Will the company’s lack of transparency set a precedent for other boards or will it come back to haunt the bookseller’s directors?
The government report by Barnes & Noble Inc. about the termination of the company’s CEO Demos Parneros, filed on the eve of the Independence Day holiday, was lacking key details about why he was getting the boot:
Mr. Parneros’ termination is not due to any disagreement with the Company regarding its financial reporting, policies or practices or any potential fraud relating thereto. Mr. Parneros will not receive any severance payment and he is no longer a member of the Company’s Board of Directors.
In light of the recent string of scandals involving top executives at companies — including Intel, Wyndham, Priceline, etc. — where the bad behavior was made public, Barnes & Noble’s lack of candor is atypical, say governance and communications experts.
"Barnes & Noble's termination of Parneros without communicating transparently about the cause is unusual but not unheard of,” says Zach Olsen, president of Infinite Global, a communications firm that works with organizations and individuals during crises.
“In this day and age, boards will do everything in their power to be clear about their reasons for making such a move, but often will be limited in what they can say due to the potential for related litigation,” he explains.
Barnes & Noble spokeswoman Mary Ellen Keating would not provide comment beyond the company’s release.
But do directors have a legal obligation to let shareholders and stakeholders know exactly what’s going on?
Barnes & Noble is “really walking on a thin edge of what’s required and what they can get a way with doing,” says Roy C. Smith, emeritus professor of management practice and the Kenneth Langone, professor of entrepreneurship and finance for at New York University’s Leonard N. Stern School of Business.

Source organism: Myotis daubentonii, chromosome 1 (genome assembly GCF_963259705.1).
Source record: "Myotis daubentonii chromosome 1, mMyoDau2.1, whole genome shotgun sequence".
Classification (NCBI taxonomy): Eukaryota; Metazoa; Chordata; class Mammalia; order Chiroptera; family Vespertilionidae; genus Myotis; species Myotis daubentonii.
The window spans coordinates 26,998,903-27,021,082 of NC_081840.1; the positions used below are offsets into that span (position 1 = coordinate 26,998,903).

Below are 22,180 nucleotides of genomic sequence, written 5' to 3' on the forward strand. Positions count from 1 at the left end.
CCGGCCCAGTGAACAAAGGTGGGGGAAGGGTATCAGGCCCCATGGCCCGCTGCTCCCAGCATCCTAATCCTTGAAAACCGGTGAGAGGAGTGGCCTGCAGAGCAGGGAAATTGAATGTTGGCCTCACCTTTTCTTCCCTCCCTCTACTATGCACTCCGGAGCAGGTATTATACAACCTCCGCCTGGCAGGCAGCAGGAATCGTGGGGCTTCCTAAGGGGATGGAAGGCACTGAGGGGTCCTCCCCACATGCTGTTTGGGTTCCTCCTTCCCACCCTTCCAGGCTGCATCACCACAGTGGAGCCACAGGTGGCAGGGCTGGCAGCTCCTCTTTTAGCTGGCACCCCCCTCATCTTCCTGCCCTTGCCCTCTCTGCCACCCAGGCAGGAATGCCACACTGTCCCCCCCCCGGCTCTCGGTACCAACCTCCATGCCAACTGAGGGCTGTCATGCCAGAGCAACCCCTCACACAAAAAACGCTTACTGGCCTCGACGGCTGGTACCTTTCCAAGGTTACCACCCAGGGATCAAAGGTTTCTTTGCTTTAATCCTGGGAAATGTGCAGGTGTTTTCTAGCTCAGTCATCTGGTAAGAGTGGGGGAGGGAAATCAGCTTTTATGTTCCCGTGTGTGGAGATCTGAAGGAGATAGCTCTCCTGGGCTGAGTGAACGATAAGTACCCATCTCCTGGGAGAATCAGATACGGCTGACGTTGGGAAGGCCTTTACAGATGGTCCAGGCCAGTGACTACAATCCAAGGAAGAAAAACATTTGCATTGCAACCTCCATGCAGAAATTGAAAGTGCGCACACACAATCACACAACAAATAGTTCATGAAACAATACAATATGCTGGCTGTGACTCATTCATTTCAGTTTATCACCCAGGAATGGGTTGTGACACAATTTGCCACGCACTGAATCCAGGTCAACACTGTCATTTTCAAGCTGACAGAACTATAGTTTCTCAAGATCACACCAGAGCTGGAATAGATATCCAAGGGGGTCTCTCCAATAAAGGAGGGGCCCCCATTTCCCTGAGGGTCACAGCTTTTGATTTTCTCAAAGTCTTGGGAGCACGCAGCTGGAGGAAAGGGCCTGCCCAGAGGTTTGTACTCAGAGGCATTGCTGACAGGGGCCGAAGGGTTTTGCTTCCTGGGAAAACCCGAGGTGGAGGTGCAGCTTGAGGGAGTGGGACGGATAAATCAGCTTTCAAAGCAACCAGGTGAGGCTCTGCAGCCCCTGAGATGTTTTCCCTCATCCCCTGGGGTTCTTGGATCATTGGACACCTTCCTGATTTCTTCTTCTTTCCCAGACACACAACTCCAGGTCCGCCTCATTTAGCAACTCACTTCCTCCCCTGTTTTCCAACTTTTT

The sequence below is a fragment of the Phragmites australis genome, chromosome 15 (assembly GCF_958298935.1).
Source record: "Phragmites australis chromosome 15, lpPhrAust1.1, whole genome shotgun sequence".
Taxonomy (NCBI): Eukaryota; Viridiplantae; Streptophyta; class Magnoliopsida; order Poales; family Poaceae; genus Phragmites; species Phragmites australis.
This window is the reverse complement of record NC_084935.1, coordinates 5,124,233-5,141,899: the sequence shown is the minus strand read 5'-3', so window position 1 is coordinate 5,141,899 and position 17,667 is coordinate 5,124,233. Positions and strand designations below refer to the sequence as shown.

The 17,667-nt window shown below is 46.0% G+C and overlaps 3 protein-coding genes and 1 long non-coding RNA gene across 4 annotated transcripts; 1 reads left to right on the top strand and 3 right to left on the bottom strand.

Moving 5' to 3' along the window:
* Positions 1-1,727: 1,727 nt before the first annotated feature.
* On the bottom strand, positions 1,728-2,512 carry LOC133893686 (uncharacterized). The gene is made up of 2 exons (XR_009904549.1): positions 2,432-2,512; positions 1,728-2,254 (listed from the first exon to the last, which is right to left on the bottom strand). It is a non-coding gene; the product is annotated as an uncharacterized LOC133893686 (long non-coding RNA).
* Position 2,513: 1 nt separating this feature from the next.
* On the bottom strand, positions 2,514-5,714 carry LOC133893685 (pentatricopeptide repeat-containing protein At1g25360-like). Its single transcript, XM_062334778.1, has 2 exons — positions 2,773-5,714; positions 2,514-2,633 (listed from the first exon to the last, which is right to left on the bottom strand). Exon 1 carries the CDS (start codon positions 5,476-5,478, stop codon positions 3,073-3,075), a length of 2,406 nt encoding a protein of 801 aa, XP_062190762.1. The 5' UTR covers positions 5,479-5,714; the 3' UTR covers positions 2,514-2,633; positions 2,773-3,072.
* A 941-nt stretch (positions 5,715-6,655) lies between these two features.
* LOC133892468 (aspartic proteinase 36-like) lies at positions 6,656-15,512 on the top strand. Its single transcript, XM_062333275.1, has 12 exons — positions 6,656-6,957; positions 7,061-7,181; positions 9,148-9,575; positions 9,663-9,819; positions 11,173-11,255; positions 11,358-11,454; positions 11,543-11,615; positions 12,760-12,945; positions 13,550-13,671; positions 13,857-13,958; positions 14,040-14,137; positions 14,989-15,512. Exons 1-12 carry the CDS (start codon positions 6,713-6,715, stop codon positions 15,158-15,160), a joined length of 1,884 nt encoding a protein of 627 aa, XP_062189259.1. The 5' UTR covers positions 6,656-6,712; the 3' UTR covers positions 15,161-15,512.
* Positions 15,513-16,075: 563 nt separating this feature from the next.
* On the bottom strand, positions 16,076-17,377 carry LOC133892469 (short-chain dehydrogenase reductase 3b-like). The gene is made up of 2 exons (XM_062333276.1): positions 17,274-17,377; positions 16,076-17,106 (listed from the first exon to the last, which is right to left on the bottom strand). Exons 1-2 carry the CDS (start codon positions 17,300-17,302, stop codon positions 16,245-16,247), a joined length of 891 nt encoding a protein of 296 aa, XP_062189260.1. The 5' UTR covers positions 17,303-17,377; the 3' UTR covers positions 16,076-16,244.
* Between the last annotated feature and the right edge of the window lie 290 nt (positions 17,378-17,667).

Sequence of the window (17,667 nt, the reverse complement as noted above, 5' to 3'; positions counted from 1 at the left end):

“They are clinging by their fingernails to the notion that, if it wasn’t material to the financials of the company that affects shareholder value, they are not required to disclose it. That’s technically true. I’m sure lawyers are parsing over the statements.”
“I think they just tried to bury whatever it is he did,” he continues, “and not have it be part of the public discussion about Barnes & Noble. But that doesn’t mean they can bury it forever.”
Smith acknowledges it is unusual for a board not to disclose the reasons for a top executive’s termination, but he sees Barnes & Noble’s board as an outlier overall given the number of CEOs that the firm has gone through in recent years.
“This is a very troubled company,” he points out, going through four CEOs in the last five years as it struggles to compete with Amazon and other online competitors.
“Any board that has been firing CEOs at the pace this company has done, obviously is not a usual board,” he says. “Although, it may be a board dominated by a powerful single shareholder, Leonard Riggio,” the executive chairman of the company who spearheaded its national expansion after buying the book chain in the early 1970s. “Normally board members are pretty passive characters and don’t just fire people, but if someone is telling the dogs what to bark, they do.”
You can’t say that this is an indication of bad corporate governance, Smith says. “It may be the best available option under the circumstances.”
Such decisions not to disclose key information about executives who are terminated, however, could end up causing more harm than good.
One example Smith shared was WPP, the British-based advertising giant. Earlier this year, the company’s CEO Martin Sorrell was let go but the board provided few details on why.
Since then, the company and Sorrell have been hit by a wrath of rumors and speculation on why the CEO was fired, including “whether he used company money for a prostitute,” according to a Wall Street Journal article.
Time will tell how things play out for Barnes & Noble and its board.
“The conservative approach they are taking leads me to believe this isn't the last we'll hear about the reasons behind the changes at Barnes & Noble,” notes Olsen.